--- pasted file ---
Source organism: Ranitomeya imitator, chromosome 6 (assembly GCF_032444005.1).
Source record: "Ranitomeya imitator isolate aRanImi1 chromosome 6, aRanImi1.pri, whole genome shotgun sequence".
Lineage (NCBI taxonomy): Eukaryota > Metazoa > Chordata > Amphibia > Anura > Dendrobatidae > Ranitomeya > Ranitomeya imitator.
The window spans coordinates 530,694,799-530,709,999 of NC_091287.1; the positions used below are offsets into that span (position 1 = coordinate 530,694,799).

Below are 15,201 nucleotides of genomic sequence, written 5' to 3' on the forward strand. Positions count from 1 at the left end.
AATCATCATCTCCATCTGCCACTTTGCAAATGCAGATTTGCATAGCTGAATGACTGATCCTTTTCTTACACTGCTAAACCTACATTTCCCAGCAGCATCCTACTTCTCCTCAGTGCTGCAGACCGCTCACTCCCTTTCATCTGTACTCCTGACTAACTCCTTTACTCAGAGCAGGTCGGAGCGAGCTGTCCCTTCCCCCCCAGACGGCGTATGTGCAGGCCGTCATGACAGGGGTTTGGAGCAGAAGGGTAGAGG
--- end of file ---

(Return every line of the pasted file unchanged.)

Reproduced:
Source organism: Ranitomeya imitator, chromosome 6 (assembly GCF_032444005.1).
Source record: "Ranitomeya imitator isolate aRanImi1 chromosome 6, aRanImi1.pri, whole genome shotgun sequence".
Lineage (NCBI taxonomy): Eukaryota > Metazoa > Chordata > Amphibia > Anura > Dendrobatidae > Ranitomeya > Ranitomeya imitator.
The window spans coordinates 530,694,799-530,709,999 of NC_091287.1; the positions used below are offsets into that span (position 1 = coordinate 530,694,799).

Below are 15,201 nucleotides of genomic sequence, written 5' to 3' on the forward strand. Positions count from 1 at the left end.
AATCATCATCTCCATCTGCCACTTTGCAAATGCAGATTTGCATAGCTGAATGACTGATCCTTTTCTTACACTGCTAAACCTACATTTCCCAGCAGCATCCTACTTCTCCTCAGTGCTGCAGACCGCTCACTCCCTTTCATCTGTACTCCTGACTAACTCCTTTACTCAGAGCAGGTCGGAGCGAGCTGTCCCTTCCCCCCCAGACGGCGTATGTGCAGGCCGTCATGACAGGGGTTTGGAGCAGAAGGGTAGAGG